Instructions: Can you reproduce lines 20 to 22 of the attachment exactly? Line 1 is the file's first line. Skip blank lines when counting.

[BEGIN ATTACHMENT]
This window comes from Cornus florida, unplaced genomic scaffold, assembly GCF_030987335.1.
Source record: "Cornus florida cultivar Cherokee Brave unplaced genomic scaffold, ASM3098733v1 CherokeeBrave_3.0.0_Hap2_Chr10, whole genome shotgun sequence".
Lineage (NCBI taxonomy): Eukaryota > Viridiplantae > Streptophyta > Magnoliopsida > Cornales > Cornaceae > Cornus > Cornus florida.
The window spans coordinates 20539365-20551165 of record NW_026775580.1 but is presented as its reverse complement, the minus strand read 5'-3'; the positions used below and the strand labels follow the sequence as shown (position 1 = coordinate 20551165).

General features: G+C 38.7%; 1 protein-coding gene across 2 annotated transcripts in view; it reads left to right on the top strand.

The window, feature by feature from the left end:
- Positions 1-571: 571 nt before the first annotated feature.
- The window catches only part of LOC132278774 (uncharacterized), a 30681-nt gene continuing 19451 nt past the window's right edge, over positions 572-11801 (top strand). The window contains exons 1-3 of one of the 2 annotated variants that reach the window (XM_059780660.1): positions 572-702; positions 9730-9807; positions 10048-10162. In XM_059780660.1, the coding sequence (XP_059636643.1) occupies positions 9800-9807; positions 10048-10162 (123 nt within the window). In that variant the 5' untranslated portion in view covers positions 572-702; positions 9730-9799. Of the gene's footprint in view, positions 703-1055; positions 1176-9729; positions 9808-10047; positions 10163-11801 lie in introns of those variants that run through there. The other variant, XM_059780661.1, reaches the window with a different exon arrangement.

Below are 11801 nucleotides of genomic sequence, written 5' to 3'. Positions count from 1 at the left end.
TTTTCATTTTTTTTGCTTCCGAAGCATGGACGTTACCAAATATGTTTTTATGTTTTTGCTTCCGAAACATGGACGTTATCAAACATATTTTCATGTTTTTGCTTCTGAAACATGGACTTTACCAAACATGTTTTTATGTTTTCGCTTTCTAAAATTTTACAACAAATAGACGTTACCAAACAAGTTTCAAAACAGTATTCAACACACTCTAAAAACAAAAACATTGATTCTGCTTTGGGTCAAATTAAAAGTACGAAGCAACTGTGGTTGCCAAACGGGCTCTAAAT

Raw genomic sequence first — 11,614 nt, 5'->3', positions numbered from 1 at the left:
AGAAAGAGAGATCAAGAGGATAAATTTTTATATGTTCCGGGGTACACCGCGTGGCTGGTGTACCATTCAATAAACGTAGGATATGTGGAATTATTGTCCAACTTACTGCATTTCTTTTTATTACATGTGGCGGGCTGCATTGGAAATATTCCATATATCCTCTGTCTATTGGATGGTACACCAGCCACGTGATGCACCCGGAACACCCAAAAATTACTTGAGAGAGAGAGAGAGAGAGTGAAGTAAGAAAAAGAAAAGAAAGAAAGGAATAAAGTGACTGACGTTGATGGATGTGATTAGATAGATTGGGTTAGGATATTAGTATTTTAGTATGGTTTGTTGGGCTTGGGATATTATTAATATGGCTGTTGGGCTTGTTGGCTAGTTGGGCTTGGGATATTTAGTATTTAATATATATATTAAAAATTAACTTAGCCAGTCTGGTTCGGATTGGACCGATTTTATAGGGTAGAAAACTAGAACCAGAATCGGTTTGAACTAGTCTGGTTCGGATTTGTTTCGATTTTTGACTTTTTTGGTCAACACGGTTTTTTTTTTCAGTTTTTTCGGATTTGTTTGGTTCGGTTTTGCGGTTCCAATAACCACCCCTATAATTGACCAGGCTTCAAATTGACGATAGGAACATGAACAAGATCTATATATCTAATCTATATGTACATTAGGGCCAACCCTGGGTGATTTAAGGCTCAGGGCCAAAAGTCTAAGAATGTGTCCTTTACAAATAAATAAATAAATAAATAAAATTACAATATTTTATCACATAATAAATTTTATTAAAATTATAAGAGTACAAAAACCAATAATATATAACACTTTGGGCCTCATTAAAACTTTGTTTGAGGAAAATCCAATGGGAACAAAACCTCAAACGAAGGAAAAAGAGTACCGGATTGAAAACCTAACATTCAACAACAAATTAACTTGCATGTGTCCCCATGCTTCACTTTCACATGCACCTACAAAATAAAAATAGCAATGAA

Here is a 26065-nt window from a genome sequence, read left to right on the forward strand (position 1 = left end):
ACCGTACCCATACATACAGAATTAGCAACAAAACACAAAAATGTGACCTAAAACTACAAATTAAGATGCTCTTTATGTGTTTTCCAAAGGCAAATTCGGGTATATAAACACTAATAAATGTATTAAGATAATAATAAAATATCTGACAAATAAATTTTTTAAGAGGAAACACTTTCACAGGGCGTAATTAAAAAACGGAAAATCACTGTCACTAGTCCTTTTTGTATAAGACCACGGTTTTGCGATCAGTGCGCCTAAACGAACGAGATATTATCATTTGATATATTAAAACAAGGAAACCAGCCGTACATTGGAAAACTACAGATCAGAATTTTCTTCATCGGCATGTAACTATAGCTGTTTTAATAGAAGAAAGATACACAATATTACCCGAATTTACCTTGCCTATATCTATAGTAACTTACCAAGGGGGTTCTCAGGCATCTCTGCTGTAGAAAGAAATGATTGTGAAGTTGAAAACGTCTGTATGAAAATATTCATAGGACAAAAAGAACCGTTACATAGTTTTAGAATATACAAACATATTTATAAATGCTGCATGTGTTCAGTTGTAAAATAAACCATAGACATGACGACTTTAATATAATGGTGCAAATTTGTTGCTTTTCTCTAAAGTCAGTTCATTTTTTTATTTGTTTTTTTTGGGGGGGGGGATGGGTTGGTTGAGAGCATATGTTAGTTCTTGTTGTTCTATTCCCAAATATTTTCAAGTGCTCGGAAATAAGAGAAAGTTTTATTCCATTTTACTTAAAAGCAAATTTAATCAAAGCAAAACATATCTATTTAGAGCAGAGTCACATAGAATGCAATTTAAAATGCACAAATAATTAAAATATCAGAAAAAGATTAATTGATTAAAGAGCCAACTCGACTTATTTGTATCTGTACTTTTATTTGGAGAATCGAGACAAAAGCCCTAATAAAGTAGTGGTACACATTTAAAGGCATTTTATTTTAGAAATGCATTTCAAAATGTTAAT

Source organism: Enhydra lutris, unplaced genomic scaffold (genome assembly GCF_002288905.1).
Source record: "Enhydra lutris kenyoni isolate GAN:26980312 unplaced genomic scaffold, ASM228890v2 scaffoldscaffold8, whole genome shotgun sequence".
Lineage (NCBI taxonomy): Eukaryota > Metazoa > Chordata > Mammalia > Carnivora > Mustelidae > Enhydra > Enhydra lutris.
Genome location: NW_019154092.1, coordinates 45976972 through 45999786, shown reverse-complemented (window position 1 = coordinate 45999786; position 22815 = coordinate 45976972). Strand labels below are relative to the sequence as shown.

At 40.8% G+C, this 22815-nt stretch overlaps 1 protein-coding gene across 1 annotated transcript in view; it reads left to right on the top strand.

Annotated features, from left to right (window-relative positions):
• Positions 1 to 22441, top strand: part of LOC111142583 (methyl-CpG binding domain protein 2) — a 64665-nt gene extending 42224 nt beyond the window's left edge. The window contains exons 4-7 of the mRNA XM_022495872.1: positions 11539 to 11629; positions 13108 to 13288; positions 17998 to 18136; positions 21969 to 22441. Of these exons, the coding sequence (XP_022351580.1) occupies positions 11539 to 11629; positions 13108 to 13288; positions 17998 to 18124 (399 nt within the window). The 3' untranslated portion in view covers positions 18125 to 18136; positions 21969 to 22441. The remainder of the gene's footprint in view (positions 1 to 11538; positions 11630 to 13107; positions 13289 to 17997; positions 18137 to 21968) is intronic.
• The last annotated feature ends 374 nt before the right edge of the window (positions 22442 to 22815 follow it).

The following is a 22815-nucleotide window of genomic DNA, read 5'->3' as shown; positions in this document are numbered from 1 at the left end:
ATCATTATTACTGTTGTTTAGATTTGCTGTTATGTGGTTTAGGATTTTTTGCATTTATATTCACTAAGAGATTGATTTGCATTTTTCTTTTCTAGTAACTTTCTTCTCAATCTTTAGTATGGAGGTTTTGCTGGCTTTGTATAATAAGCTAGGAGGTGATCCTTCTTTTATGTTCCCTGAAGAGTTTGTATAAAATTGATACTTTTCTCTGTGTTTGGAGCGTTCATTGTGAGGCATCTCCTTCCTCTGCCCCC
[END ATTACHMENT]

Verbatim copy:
Annotated features, from left to right (window-relative positions):
• Positions 1 to 22441, top strand: part of LOC111142583 (methyl-CpG binding domain protein 2) — a 64665-nt gene extending 42224 nt beyond the window's left edge. The window contains exons 4-7 of the mRNA XM_022495872.1: positions 11539 to 11629; positions 13108 to 13288; positions 17998 to 18136; positions 21969 to 22441. Of these exons, the coding sequence (XP_022351580.1) occupies positions 11539 to 11629; positions 13108 to 13288; positions 17998 to 18124 (399 nt within the window). The 3' untranslated portion in view covers positions 18125 to 18136; positions 21969 to 22441. The remainder of the gene's footprint in view (positions 1 to 11538; positions 11630 to 13107; positions 13289 to 17997; positions 18137 to 21968) is intronic.
• The last annotated feature ends 374 nt before the right edge of the window (positions 22442 to 22815 follow it).